This is the burgeoning field of Decentralized Finance (DeFi) which is taking on traditional finance (TradFi) head on, and is probably the fastest growing sector of web3.
Some may object to DeFi being web3, since finance seems so distant from the fun world of consumer web we’ve grown used to. But if anything the divergence of consumer finance from consumer web is a reflection of slow innovation in the TradFi sector. In part of 1 of this series, and I mentioned that OAuth became a standard for data exchange. Despite that, companies like Plaid had to spring up to add OAuth to financial products because the finance companies chose not to do it themselves despite massive demand.
Because of this, Plaid’s whole business model is based on a incredibly broken security model. If you suggested Plaid’s security model at a Google or Amazon systems design interview, you’d get walked out the door as a no-hire, becaues it’s fundamentally broken . See the post, Plaid is still a phishing site. I can’t let anyone build an app on my Bank Of America account without putting my password at unnecessary risk and exposing all of my financial data instead of selecting the data I am comfortable sharing with app. The whole thing is an abject security disaster, nobody who understands cybersecurity could make a good faith argument otherwise, yet everyone looks past it because there was no other way for our financial data to be “programmable” - for example so someone can make a budgeting app such as Mint.
But I’ll give Plaid credit that they tried to solve a problem that the TradFi sector refused to solve themselves. I also think it’s very notable that despite RobinHood being the trading darling of millennials and zoomer generation, they don’t have an official API. TradFi is consistently a decade behind consumer web innovation.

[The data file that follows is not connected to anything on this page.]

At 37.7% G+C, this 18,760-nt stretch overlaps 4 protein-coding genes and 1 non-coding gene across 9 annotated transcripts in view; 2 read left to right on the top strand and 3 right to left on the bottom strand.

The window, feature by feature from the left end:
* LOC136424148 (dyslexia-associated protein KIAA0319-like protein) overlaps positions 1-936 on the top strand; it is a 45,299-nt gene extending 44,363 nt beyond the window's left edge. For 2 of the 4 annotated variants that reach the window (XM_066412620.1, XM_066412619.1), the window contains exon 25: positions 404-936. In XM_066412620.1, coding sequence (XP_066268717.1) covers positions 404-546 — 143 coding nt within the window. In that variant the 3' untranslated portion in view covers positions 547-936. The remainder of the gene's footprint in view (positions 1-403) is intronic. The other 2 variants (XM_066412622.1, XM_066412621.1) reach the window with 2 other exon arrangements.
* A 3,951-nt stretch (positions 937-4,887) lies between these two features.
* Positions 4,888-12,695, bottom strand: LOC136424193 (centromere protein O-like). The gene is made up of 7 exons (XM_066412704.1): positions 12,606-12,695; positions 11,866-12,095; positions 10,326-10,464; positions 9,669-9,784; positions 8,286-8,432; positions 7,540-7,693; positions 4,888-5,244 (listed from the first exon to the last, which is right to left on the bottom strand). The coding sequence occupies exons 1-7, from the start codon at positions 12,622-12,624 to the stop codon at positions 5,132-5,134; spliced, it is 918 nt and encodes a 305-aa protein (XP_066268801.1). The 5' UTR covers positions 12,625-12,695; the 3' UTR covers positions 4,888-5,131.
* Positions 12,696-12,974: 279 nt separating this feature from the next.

TradFi is not interested in keeping up with the technological pace of the web except when it comes to their backend trading systems that professionals make money on. As previously mentioned, TradFi is very advanced if not more advanced than many Silicon Valley tech darlings when it comes to making themselves money with advanced trading systems. They just haven’t extended that passion for technology to the software they offer their customers.
Decentralized finance also offers a lot more transparency than we’re used to in the TradFi sector. It moves at a faster pace because it’s open source. For example, if you’re curious how Magic Internet Money (MIM) provides decentralized lending, you can a site like etherscan.deth.net to read their whole underlying smart contract straight from the ethereum blockchain right into your web browser.
Check that out right here: MIM smart contract code via etherscan.deth.net
In 2021, there was some controversy when it discovered that an employee of OpenSea, the #1 NFT trading platform, was buying NFTs that were going to be featured on their front page before they were, then flipping for a higher price.
While that’s absolutely shameful behavior, and many point to as proof of the fraudulent behavior in the crypto world (which there’s plenty of), the part of the story that didn’t get enough attention is how the employee was caught.
He was caught because a third-party unaffiliated with OpenSea looked at the transactions on the Ethereum blockchain, noticed the suspicious behavior, and called it out on Twitter. Unlike the Gamestop fiasco, people were able to see what addresses were trading what assets, and from those clues, were able to figure out some sketchy market behavior that might have otherwise gone unnoticed.
Why We Don’t Need Everyone To Run A Server/Node (The Tipping Point)
Some recent criticism of web3 is that not everyone wants to run a server, not everyone wants to run a node, not everyone will validate everything. Notably the Signal founder Moxie wrote about this in a fantastic piece that deservedly went very viral. There was a ton of important criticism in that blog post, but I will note that I’m less concerned whether everyone runs a node or not. It’s not necessarily that critical that everyone does run a node but that everyone can run a node.
Malcolm Gladwell wrote about this concept is his best-selling book The Tipping Point where he talked about mavens or information specialists. These are people, who according to the Wikipedia article on the book: